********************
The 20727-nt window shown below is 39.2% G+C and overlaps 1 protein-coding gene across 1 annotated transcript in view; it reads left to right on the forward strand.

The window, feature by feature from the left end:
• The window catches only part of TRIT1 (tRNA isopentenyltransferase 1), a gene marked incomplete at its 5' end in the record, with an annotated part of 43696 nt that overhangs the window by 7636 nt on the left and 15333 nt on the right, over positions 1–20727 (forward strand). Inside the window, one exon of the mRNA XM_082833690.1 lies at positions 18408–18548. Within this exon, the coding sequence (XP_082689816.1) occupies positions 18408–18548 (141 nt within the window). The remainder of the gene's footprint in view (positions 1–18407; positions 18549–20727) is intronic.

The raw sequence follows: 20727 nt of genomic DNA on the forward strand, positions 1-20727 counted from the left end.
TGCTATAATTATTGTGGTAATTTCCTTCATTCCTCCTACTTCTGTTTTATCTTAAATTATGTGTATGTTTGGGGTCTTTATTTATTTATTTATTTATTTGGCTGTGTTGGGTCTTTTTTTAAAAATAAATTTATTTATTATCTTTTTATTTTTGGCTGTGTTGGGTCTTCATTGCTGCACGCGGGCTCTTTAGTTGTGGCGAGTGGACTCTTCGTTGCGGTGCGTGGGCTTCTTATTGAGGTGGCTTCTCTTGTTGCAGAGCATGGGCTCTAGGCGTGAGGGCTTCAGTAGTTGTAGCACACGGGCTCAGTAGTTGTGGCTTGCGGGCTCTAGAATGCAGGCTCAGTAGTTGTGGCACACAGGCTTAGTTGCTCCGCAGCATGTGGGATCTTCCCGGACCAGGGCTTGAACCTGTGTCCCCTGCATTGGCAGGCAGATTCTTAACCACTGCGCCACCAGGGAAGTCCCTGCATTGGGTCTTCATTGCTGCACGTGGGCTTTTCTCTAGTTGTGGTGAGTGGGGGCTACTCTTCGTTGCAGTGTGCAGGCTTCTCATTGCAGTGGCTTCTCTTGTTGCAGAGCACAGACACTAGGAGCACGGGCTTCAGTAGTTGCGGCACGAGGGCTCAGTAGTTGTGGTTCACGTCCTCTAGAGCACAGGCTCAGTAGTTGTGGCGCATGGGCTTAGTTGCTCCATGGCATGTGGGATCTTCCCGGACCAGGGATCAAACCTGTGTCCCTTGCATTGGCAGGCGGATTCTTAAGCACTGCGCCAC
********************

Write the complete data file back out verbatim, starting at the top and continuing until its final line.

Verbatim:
The 20727-nt window shown below is 39.2% G+C and overlaps 1 protein-coding gene across 1 annotated transcript in view; it reads left to right on the forward strand.

The window, feature by feature from the left end:
• The window catches only part of TRIT1 (tRNA isopentenyltransferase 1), a gene marked incomplete at its 5' end in the record, with an annotated part of 43696 nt that overhangs the window by 7636 nt on the left and 15333 nt on the right, over positions 1–20727 (forward strand). Inside the window, one exon of the mRNA XM_082833690.1 lies at positions 18408–18548. Within this exon, the coding sequence (XP_082689816.1) occupies positions 18408–18548 (141 nt within the window). The remainder of the gene's footprint in view (positions 1–18407; positions 18549–20727) is intronic.

The raw sequence follows: 20727 nt of genomic DNA on the forward strand, positions 1-20727 counted from the left end.
TGCTATAATTATTGTGGTAATTTCCTTCATTCCTCCTACTTCTGTTTTATCTTAAATTATGTGTATGTTTGGGGTCTTTATTTATTTATTTATTTATTTGGCTGTGTTGGGTCTTTTTTTAAAAATAAATTTATTTATTATCTTTTTATTTTTGGCTGTGTTGGGTCTTCATTGCTGCACGCGGGCTCTTTAGTTGTGGCGAGTGGACTCTTCGTTGCGGTGCGTGGGCTTCTTATTGAGGTGGCTTCTCTTGTTGCAGAGCATGGGCTCTAGGCGTGAGGGCTTCAGTAGTTGTAGCACACGGGCTCAGTAGTTGTGGCTTGCGGGCTCTAGAATGCAGGCTCAGTAGTTGTGGCACACAGGCTTAGTTGCTCCGCAGCATGTGGGATCTTCCCGGACCAGGGCTTGAACCTGTGTCCCCTGCATTGGCAGGCAGATTCTTAACCACTGCGCCACCAGGGAAGTCCCTGCATTGGGTCTTCATTGCTGCACGTGGGCTTTTCTCTAGTTGTGGTGAGTGGGGGCTACTCTTCGTTGCAGTGTGCAGGCTTCTCATTGCAGTGGCTTCTCTTGTTGCAGAGCACAGACACTAGGAGCACGGGCTTCAGTAGTTGCGGCACGAGGGCTCAGTAGTTGTGGTTCACGTCCTCTAGAGCACAGGCTCAGTAGTTGTGGCGCATGGGCTTAGTTGCTCCATGGCATGTGGGATCTTCCCGGACCAGGGATCAAACCTGTGTCCCTTGCATTGGCAGGCGGATTCTTAAGCACTGCGCCAC